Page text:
One of the most affable debaters in Kenya's Parliament was Martin Shikuku, once a long-serving member for Butere Constituency. In the early 1970s, he also served as an assistant minister in the Vice-President's office and Ministry of Home Affairs. However, being in the government never deterred Shikuku from speaking his mind.
Shikuku had other competencies as well, among them, being able to juggle two pounds of flesh in his hands, long before former Cabinet Minister John Michuki came up with his liver juggling anecdote.
In May 1972, the Meat Control Bill was being debated in Parliament. Members were especially vocal about the lack of enough meat inspectors or proper meat inspection facilities. Others questioned the rationale behind grading meat in several categories. It is the latter that irked Shikuku the most.
And so on one afternoon, Shikuku walked into a butchery in Nakuru and bought a pound of fillet from a carcass labelled Grade One. A few moments later, he sent a friend to buy another pound of meat from another carcass labelled Grade Two from the same butchery.
With the two pieces of meat, Shikuku walked into the local offices of the Kenya Meat Commission, held each piece in one hand, and asked the fellow who graded the meat as to which piece was first or second grade. In his mind though, he knew the grading of each piece — first grade on his right hand and second grade on his left.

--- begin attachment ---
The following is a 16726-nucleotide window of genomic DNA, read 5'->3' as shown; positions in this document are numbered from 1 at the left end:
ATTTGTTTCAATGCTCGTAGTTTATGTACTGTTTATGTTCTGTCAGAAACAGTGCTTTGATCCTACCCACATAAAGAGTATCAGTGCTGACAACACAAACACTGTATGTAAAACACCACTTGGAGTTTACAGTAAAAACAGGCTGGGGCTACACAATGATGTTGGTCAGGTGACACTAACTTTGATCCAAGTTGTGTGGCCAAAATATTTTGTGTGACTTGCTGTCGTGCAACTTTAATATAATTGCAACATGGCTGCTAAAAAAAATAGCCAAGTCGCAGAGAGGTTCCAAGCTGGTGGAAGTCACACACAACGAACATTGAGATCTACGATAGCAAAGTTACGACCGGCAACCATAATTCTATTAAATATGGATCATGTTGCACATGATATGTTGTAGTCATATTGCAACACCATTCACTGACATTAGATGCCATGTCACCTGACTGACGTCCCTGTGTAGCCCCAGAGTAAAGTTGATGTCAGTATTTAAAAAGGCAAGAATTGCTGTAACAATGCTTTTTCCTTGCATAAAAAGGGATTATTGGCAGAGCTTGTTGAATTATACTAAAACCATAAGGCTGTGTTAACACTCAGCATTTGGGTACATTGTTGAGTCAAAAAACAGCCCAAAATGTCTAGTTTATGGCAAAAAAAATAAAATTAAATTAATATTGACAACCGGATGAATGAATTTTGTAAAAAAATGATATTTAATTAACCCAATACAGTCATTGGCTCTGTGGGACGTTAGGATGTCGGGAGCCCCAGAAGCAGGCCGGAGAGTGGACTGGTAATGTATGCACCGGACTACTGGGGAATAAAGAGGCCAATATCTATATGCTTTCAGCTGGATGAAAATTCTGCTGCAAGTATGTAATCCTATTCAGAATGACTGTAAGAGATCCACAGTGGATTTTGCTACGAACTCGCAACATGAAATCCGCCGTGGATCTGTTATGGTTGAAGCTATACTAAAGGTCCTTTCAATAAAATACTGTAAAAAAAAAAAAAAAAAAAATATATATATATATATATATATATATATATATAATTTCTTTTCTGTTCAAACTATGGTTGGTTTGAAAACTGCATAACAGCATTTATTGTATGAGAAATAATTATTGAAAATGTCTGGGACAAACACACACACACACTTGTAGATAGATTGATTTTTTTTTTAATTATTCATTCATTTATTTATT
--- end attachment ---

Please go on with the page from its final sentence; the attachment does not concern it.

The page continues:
The meat grader could not make out which piece was labelled what unless he saw the stamp on the carcass. "But it is all good meat. This is all very good meat for consumption," said the grader. The exasperated legislator then told Parliament to scrap such grading, saying that once meat has been inspected as good to eat, the grading did not matter, as it was only confusing "our mothers who did not go to school".
According to Shikuku, eating any grade of properly-inspected meat had no health implications. In any case, he argued, the rate food decomposes once it leaves the digestive system is the same. "What if I ate continuously first grade meat? Will I put on weight or something or will my blood test be different? Will my haemoglobin be more red than when I eat third or fourth grade meat? Let us have a fixed price so that we do not have [this] cheating," said Shikuku.
Shikuku said the only thing a buyer ought to know is the part of the animal that he wants to consume, say the ox-tail or the head. In his Butere constituency, all a man had to do was slaughter a cow, climb up a tree and make "a funny noise" that is interpreted by others to mean that a cow has been slaughtered.